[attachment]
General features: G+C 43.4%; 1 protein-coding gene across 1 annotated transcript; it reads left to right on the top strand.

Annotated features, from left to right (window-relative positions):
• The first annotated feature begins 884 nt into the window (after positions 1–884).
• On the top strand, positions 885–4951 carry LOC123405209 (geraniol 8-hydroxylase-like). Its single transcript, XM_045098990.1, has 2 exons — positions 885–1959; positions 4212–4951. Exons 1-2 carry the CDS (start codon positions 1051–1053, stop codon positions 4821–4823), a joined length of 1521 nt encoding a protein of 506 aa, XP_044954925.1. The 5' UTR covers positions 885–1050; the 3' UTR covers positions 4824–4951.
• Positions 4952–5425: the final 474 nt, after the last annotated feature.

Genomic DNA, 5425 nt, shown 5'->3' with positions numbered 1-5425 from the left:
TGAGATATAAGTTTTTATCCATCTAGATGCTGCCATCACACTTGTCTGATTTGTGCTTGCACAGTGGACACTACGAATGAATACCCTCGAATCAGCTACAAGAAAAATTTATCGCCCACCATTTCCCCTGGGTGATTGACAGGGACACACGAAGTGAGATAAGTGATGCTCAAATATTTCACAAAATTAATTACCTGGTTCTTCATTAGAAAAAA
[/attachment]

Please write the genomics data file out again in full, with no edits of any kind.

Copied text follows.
General features: G+C 43.4%; 1 protein-coding gene across 1 annotated transcript; it reads left to right on the top strand.

Annotated features, from left to right (window-relative positions):
• The first annotated feature begins 884 nt into the window (after positions 1–884).
• On the top strand, positions 885–4951 carry LOC123405209 (geraniol 8-hydroxylase-like). Its single transcript, XM_045098990.1, has 2 exons — positions 885–1959; positions 4212–4951. Exons 1-2 carry the CDS (start codon positions 1051–1053, stop codon positions 4821–4823), a joined length of 1521 nt encoding a protein of 506 aa, XP_044954925.1. The 5' UTR covers positions 885–1050; the 3' UTR covers positions 4824–4951.
• Positions 4952–5425: the final 474 nt, after the last annotated feature.

Genomic DNA, 5425 nt, shown 5'->3' with positions numbered 1-5425 from the left:
TGAGATATAAGTTTTTATCCATCTAGATGCTGCCATCACACTTGTCTGATTTGTGCTTGCACAGTGGACACTACGAATGAATACCCTCGAATCAGCTACAAGAAAAATTTATCGCCCACCATTTCCCCTGGGTGATTGACAGGGACACACGAAGTGAGATAAGTGATGCTCAAATATTTCACAAAATTAATTACCTGGTTCTTCATTAGAAAAAA